“Once again, it’s a policy done on the fly, proving again we are all dealing with the same old Labour Party.”
National’s latest campaign ad lays out the clear choice facing New Zealanders in this election, Campaign Chair Steven Joyce says.
‘Delivering for New Zealand’ builds on National’s first ad ‘Let’s Get Together’, and the successful rowing team ads from the previous election.“New Zealand is making great progress and has some huge opportunities over the next three years,” Mr Joyce says.
“National’s vision is to build a stronger economy that can deliver more for New Zealanders.
“We can keep the country moving forward with Bill English and his strong National team, or change to an unstable group of left-leaning parties with unclear policies that would set back the progress our families and businesses are making.
“By working together, we are lifting family incomes, making record investments in the infrastructure our growing country needs, and improving public services like healthcare and education.
“Only a Party Vote for National will keep a strong, National-led Government focused on a consistent plan to keep growing the economy and delivering more for all New Zealanders.”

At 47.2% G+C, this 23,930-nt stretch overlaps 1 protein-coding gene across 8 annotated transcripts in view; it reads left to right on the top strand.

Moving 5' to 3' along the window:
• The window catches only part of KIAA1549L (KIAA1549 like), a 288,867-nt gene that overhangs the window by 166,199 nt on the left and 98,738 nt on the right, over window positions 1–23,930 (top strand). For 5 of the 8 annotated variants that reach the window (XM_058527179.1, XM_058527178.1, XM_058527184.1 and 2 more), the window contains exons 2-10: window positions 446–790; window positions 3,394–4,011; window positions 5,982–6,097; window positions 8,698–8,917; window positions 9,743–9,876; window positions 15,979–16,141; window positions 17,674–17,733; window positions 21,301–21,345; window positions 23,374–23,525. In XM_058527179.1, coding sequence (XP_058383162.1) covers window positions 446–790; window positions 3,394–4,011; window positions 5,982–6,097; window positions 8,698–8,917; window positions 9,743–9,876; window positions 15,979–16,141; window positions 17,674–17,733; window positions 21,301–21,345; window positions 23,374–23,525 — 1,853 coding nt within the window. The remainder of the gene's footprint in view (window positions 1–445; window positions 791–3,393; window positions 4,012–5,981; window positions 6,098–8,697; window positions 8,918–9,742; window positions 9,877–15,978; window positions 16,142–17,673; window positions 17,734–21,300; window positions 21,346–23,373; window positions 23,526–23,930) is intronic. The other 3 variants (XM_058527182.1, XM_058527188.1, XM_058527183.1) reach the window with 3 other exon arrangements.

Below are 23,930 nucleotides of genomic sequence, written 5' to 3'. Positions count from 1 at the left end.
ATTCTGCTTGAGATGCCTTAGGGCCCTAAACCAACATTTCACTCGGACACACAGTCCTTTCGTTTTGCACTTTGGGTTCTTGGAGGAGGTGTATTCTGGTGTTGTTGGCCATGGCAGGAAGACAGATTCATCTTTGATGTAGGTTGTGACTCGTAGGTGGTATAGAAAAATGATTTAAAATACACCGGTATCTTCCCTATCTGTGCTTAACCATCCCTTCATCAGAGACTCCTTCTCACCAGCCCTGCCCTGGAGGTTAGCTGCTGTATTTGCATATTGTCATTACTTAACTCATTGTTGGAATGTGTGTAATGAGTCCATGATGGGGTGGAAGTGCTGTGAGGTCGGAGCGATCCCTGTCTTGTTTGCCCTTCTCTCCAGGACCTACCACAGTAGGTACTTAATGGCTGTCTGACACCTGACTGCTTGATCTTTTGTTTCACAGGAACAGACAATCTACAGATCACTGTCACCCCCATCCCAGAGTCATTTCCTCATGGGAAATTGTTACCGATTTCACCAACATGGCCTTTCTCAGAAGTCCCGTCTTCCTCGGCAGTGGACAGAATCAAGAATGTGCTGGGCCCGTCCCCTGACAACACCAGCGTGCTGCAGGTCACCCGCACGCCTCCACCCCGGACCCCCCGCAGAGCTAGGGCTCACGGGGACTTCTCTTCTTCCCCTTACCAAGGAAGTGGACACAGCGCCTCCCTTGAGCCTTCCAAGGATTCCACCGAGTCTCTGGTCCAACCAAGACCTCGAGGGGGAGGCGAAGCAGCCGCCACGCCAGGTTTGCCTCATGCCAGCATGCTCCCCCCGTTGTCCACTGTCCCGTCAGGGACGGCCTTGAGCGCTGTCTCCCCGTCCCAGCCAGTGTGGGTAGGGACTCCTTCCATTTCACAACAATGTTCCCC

The new ad is available at: https://www.national.org.nz/forward
The National Party will commit to implementing a further Family Incomes Package in the next term of government, subject to certain fiscal conditions being met.
“Our strong economy means the Budget 2017 Family Incomes Package will provide a positive boost to after-tax family incomes on 1 April of next year,” Finance Spokesperson Steven Joyce says.
“We are committed to delivering more for New Zealand families in the next term of government, subject to maintaining our strong plan which is allowing New Zealand companies to compete and succeed on the world stage.”
“The best indications from today’s PREFU announcement is that a similar sized Family Incomes Package to the current one would be possible from 2020, unless the economy performs better than expected,” Mr Joyce says.
The first Family Incomes Package will deliver an average of $26 a week to 1.34 million working families from 1 April 2018 through a combination of tax threshold changes, increases in Working for Families tax credits, and increases in the Accommodation Supplement. The Package will also provide an additional $13 a week per couple for 750,000 superannuitants.
Mr Joyce laid out a number of key conditions to be met for a second Family Incomes Package to proceed. These are:
- Maintaining the Government’s debt targets of reducing net debt to 20 per cent of GDP by 2020 and 10-15 per cent of GDP by 2025
- Meeting the Government’s spending commitments and forecasts for building infrastructure and improving public services laid out in Budget 2017.
- Funding any Family Incomes Package from cash surpluses and not from additional borrowings
The Pre-election Fiscal Update showed that cash surpluses beyond current and future budget spending commitments would commence from the 2020 financial year.